Safety and efficacy of ertugliflozin not established in patients with moderate renal impairment (eGFR 30–59 mL/minute per 1.73 m2).1 In a clinical trial in patients with type 2 diabetes mellitus inadequately controlled on diet and exercise with or without other antidiabetic agents, the addition of ertugliflozin (5 or 15 mg once daily) to background antidiabetic agents did not improve glycemic control compared with placebo.1 8 Patients who received ertugliflozin had increased risk of renal impairment, renal-related adverse effects, and adverse effects related to volume depletion compared with placebo-treated patients.1 8

Not expected to be effective in patients with severe renal impairment (including those with ESRD or undergoing dialysis); contraindicated in such patients.1 (See Contraindications.)

Common Adverse Effects

Female genital mycotic infection,1 2 3 6 7 male genital mycotic infections,1 2 3 6 7 urinary tract infections,1 3 6 7 headache,1 vaginal pruritus,1 increased urination,1 nasopharyngitis,1 6 back pain,1 decreased weight,1 thirst.1

Interactions for Steglatro

Major metabolic pathway is glucuronidation; principally glucuronidated by uridine diphosphate-glucuronosyltransferase (UGT) isoenzymes 1A9 and 2B7.1 17

Did not inhibit UGT1A6, 1A9, or 2B7 in vitro; was a weak inhibitor of UGT1A1 and 1A4.1 Ertugliflozin glucuronides did not inhibit UGT1A1, 1A4, 1A6, 1A9, or 2B7 in vitro.1

Minimally metabolized by CYP isoenzymes.1 Ertugliflozin and ertugliflozin glucuronides did not inhibit CYP isoenzymes 1A2, 2B6, 2C9, 2C19, 2C8, 2D6, or 3A4 in vitro; did not induce CYP isoenzymes 1A2, 2B6, or 3A4 in vitro.1 Not a time-dependent inhibitor of CYP3A in vitro.1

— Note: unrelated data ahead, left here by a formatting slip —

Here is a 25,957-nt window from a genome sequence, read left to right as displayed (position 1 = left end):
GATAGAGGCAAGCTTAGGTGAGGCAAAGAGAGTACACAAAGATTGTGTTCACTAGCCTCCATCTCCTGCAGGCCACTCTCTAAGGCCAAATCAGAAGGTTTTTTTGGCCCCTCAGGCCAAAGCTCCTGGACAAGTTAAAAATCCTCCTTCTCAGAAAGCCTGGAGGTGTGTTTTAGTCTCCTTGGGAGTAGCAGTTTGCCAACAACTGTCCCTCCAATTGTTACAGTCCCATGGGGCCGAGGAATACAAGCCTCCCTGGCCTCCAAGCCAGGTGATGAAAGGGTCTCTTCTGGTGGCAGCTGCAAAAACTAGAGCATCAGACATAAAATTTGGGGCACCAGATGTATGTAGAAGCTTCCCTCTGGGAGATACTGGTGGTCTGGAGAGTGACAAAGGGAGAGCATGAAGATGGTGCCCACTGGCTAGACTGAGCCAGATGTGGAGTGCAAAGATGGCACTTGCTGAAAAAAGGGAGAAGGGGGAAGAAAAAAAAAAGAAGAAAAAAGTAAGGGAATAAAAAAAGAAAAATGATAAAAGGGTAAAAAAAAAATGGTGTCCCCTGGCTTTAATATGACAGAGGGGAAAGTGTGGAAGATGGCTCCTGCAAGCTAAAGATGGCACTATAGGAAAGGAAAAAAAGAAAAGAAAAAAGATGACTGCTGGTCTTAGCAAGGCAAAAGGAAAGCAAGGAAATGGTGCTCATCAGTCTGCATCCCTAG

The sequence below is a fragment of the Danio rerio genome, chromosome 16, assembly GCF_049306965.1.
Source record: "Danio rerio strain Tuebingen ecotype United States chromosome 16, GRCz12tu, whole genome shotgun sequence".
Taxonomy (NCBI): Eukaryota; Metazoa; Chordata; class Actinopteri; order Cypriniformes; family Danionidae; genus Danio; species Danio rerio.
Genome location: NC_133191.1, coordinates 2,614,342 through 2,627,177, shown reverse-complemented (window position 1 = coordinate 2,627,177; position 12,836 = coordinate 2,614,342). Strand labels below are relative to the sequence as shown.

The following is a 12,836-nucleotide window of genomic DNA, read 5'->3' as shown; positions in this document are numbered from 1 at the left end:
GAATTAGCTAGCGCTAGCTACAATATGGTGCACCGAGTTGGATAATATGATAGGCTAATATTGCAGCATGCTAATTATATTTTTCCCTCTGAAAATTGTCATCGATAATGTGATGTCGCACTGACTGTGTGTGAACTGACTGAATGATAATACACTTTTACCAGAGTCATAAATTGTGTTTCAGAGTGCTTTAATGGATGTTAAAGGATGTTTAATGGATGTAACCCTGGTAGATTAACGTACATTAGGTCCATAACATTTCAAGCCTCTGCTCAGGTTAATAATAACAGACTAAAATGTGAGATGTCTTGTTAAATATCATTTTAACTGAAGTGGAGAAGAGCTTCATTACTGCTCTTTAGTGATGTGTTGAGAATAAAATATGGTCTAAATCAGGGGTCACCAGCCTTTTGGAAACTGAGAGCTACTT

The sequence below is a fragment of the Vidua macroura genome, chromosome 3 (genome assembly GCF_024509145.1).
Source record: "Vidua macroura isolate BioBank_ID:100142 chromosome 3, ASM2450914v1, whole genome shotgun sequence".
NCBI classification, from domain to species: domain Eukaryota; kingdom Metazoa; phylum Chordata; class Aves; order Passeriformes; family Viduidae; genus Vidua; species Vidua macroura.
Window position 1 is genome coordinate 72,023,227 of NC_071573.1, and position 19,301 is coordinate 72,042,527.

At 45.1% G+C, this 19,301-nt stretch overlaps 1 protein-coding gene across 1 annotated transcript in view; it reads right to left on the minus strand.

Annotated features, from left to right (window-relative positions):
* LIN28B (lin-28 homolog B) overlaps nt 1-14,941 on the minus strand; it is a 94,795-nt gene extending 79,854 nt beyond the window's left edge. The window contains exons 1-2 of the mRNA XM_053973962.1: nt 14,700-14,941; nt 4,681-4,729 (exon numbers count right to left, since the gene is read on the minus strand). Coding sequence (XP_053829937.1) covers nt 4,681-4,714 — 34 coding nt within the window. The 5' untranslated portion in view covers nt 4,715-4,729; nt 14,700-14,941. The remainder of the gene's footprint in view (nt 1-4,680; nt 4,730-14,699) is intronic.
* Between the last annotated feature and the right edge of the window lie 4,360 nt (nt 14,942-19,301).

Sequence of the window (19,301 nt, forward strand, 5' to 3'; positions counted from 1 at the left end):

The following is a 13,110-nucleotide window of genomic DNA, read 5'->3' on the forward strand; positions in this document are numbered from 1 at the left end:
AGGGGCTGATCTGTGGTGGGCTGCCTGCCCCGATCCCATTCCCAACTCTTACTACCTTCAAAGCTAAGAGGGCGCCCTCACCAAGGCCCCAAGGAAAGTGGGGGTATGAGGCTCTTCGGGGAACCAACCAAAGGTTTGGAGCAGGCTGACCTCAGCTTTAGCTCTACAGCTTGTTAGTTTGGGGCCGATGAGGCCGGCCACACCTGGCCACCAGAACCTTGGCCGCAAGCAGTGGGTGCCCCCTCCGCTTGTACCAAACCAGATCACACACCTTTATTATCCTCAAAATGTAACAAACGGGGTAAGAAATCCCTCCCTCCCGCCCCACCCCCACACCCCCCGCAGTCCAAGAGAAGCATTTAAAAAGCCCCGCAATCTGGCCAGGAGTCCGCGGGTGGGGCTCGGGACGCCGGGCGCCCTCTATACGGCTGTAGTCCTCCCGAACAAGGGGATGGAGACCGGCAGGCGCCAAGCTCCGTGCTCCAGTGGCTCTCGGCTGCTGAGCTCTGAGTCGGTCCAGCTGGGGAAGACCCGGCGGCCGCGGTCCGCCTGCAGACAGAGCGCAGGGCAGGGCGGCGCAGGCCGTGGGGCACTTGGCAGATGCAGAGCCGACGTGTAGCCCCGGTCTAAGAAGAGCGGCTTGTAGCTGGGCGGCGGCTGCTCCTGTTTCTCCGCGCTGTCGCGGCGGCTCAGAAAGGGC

Not a substrate of organic anion transporters (OAT) 1 or OAT3, organic cation transporters (OCT) 1 or OCT2, or organic anion transport polypeptides (OATP) 1B1 or 1B3.1 Ertugliflozin and ertugliflozin glucuronides did not meaningfully inhibit OAT1, OAT3, OCT2, OATP1B1, or OATP1B3.1

Substrate of P-glycoprotein (P-gp) and breast cancer resistance protein (BCRP).1 Ertugliflozin and ertugliflozin glucuronides did not meaningfully inhibit P-gp.1

Drugs Metabolized by Hepatic Microsomal Enzymes

Drugs metabolized by CYP isoenzymes 1A2, 2B6, 2C9, 2C19, 2C8, 2D6, or 3A4: Pharmacokinetic interactions unlikely.1

Drugs Affected by Organic Anion Transporters

Substrates of OAT1 or OAT3: Pharmacokinetic interactions unlikely.1

Drugs Affected by Organic Cation Transporters

Substrates of OCT2: Pharmacokinetic interactions unlikely.1

Drugs Affected by P-glycoprotein Transport

P-gp substrates: Pharmacokinetic interactions unlikely.1

Drugs Affected by Uridine Diphosphate-glucuronosyltransferase

Substrates of UGT1A1, 1A4, 1A6, 1A9, or 2B7: Pharmacokinetic interactions unlikely.1

Drugs Affected by Organic Anion Transport Polypeptides

Substrates of OATP1B1 or OATP1B3: Pharmacokinetic interactions unlikely.1

Specific Drugs and Laboratory Tests

Drug or Test

Interaction

Comments

Diuretics

Possible increased incidence of symptomatic hypotension1

Assess and correct intravascular volume prior to ertugliflozin initiation; monitor for signs and symptoms of hypotension after initiating therapy1

Insulin or insulin secretagogue (e.g., sulfonylureas)

Increased risk of hypoglycemia 1

Glimepiride: No clinically important effect on pharmacokinetics of either drug1

Reduced dosage of insulin or insulin secretagogue may be required to reduce the risk of hypoglycemia1

Mefenamic acid

Increased ertugliflozin peak plasma concentration and AUC; increases not clinically relevant1

Metformin

No clinically important effect on pharmacokinetics of either drug 1

No dosage adjustment necessary1

Rifampin

Decreased ertugliflozin peak plasma concentration and AUC 1

No dosage adjustment necessary1

Simvastatin

No clinically important effect on pharmacokinetics of either drug1